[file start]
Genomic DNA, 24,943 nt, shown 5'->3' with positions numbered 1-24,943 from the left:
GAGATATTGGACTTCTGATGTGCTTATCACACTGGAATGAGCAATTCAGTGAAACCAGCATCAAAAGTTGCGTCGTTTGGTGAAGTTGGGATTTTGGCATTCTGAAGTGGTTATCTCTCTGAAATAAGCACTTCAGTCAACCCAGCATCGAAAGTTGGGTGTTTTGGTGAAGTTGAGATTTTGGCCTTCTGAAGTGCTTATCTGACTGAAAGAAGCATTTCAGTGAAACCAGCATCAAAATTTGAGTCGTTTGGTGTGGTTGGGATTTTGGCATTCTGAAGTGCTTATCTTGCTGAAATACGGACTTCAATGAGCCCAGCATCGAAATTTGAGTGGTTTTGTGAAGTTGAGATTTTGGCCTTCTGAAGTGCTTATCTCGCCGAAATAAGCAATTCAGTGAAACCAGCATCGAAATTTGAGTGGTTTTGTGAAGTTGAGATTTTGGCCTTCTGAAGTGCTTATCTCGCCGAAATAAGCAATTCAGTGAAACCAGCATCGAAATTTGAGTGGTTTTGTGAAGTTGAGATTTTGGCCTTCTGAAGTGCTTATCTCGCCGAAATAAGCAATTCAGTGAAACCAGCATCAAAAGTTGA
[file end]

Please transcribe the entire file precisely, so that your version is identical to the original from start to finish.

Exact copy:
Genomic DNA, 24,943 nt, shown 5'->3' with positions numbered 1-24,943 from the left:
GAGATATTGGACTTCTGATGTGCTTATCACACTGGAATGAGCAATTCAGTGAAACCAGCATCAAAAGTTGCGTCGTTTGGTGAAGTTGGGATTTTGGCATTCTGAAGTGGTTATCTCTCTGAAATAAGCACTTCAGTCAACCCAGCATCGAAAGTTGGGTGTTTTGGTGAAGTTGAGATTTTGGCCTTCTGAAGTGCTTATCTGACTGAAAGAAGCATTTCAGTGAAACCAGCATCAAAATTTGAGTCGTTTGGTGTGGTTGGGATTTTGGCATTCTGAAGTGCTTATCTTGCTGAAATACGGACTTCAATGAGCCCAGCATCGAAATTTGAGTGGTTTTGTGAAGTTGAGATTTTGGCCTTCTGAAGTGCTTATCTCGCCGAAATAAGCAATTCAGTGAAACCAGCATCGAAATTTGAGTGGTTTTGTGAAGTTGAGATTTTGGCCTTCTGAAGTGCTTATCTCGCCGAAATAAGCAATTCAGTGAAACCAGCATCGAAATTTGAGTGGTTTTGTGAAGTTGAGATTTTGGCCTTCTGAAGTGCTTATCTCGCCGAAATAAGCAATTCAGTGAAACCAGCATCAAAAGTTGA